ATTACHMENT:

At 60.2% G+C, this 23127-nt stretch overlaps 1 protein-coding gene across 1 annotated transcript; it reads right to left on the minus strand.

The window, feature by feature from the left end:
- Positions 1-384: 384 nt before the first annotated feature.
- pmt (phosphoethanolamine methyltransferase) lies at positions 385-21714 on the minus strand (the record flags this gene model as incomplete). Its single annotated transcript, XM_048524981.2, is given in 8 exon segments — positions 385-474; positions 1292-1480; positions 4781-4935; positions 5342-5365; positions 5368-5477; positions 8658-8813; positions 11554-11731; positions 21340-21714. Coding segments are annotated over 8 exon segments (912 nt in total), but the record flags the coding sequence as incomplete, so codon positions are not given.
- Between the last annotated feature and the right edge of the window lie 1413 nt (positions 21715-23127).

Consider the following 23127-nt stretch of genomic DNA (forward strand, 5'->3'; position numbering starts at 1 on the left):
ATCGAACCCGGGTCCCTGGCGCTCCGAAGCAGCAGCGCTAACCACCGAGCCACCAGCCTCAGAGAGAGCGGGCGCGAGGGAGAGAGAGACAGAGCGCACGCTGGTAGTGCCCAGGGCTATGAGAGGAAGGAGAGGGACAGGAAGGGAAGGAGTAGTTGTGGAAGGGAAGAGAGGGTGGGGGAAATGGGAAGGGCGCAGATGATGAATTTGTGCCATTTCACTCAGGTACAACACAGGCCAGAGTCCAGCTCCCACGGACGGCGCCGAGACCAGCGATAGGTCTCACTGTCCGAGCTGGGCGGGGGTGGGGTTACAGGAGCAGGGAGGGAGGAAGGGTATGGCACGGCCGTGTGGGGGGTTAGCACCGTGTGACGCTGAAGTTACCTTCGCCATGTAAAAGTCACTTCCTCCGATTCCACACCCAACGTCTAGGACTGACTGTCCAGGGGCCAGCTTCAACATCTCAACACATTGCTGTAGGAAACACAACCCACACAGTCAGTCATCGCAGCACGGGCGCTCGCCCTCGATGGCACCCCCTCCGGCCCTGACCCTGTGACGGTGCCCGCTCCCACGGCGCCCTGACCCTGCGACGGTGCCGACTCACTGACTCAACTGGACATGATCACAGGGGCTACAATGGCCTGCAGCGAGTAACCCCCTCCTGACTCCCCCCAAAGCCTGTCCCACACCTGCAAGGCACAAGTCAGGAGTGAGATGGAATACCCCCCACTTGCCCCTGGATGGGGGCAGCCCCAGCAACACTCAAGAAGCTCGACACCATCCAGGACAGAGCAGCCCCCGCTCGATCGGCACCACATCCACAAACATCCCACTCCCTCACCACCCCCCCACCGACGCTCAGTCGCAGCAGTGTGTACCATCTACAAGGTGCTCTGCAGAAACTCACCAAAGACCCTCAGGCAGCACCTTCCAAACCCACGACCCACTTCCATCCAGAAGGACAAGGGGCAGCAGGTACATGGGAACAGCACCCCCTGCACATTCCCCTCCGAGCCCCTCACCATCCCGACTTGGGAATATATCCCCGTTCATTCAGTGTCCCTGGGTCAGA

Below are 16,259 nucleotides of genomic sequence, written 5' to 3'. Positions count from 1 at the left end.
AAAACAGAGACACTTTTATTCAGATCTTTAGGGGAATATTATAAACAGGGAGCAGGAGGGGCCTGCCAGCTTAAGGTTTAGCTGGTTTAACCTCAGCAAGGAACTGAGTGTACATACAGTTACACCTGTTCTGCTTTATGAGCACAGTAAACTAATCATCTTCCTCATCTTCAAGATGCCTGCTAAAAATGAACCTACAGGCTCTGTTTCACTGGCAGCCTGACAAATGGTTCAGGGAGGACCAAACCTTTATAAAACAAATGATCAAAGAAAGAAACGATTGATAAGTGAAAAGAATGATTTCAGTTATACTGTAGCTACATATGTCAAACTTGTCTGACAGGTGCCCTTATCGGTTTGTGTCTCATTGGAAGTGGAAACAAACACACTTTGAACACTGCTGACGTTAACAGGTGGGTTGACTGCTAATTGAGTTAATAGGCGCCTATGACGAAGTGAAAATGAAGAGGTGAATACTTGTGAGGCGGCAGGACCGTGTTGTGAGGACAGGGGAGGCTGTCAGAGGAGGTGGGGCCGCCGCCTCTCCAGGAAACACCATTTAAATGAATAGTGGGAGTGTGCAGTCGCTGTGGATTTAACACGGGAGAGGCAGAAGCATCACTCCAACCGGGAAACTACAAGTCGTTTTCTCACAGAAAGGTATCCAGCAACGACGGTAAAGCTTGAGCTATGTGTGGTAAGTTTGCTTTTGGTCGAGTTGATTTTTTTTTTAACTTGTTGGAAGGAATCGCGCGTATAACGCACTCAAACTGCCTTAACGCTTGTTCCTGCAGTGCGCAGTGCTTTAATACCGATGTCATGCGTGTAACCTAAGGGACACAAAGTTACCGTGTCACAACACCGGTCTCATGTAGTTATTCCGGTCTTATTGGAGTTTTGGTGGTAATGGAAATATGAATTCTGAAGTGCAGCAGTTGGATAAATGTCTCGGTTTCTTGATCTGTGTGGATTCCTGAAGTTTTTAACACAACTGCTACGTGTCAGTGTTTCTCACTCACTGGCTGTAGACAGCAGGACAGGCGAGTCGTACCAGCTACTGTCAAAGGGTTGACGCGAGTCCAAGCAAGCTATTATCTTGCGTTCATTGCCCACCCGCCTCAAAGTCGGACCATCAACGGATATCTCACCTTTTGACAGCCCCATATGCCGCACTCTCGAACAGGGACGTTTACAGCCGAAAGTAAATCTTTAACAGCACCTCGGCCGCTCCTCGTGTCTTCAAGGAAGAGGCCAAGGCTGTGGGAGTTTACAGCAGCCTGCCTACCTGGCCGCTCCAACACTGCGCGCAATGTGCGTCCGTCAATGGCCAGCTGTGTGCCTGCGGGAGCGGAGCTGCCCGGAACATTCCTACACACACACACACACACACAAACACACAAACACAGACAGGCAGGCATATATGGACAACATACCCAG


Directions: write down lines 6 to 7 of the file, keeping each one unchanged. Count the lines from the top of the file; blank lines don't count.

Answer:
Consider the following 23127-nt stretch of genomic DNA (forward strand, 5'->3'; position numbering starts at 1 on the left):
ATCGAACCCGGGTCCCTGGCGCTCCGAAGCAGCAGCGCTAACCACCGAGCCACCAGCCTCAGAGAGAGCGGGCGCGAGGGAGAGAGAGACAGAGCGCACGCTGGTAGTGCCCAGGGCTATGAGAGGAAGGAGAGGGACAGGAAGGGAAGGAGTAGTTGTGGAAGGGAAGAGAGGGTGGGGGAAATGGGAAGGGCGCAGATGATGAATTTGTGCCATTTCACTCAGGTACAACACAGGCCAGAGTCCAGCTCCCACGGACGGCGCCGAGACCAGCGATAGGTCTCACTGTCCGAGCTGGGCGGGGGTGGGGTTACAGGAGCAGGGAGGGAGGAAGGGTATGGCACGGCCGTGTGGGGGGTTAGCACCGTGTGACGCTGAAGTTACCTTCGCCATGTAAAAGTCACTTCCTCCGATTCCACACCCAACGTCTAGGACTGACTGTCCAGGGGCCAGCTTCAACATCTCAACACATTGCTGTAGGAAACACAACCCACACAGTCAGTCATCGCAGCACGGGCGCTCGCCCTCGATGGCACCCCCTCCGGCCCTGACCCTGTGACGGTGCCCGCTCCCACGGCGCCCTGACCCTGCGACGGTGCCGACTCACTGACTCAACTGGACATGATCACAGGGGCTACAATGGCCTGCAGCGAGTAACCCCCTCCTGACTCCCCCCAAAGCCTGTCCCACACCTGCAAGGCACAAGTCAGGAGTGAGATGGAATACCCCCCACTTGCCCCTGGATGGGGGCAGCCCCAGCAACACTCAAGAAGCTCGACACCATCCAGGACAGAGCAGCCCCCGCTCGATCGGCACCACATCCACAAACATCCCACTCCCTCACCACCCCCCCACCGACGCTCAGTCGCAGCAGTGTGTACCATCTACAAGGTGCTCTGCAGAAACTCACCAAAGACCCTCAGGCAGCACCTTCCAAACCCACGACCCACTTCCATCCAGAAGGACAAGGGGCAGCAGGTACATGGGAACAGCACCCCCTGCACATTCCCCTCCGAGCCCCTCACCATCCCGACTTGGGAATATATCCCCGTTCATTCAGTGTCCCTGGGTCAGA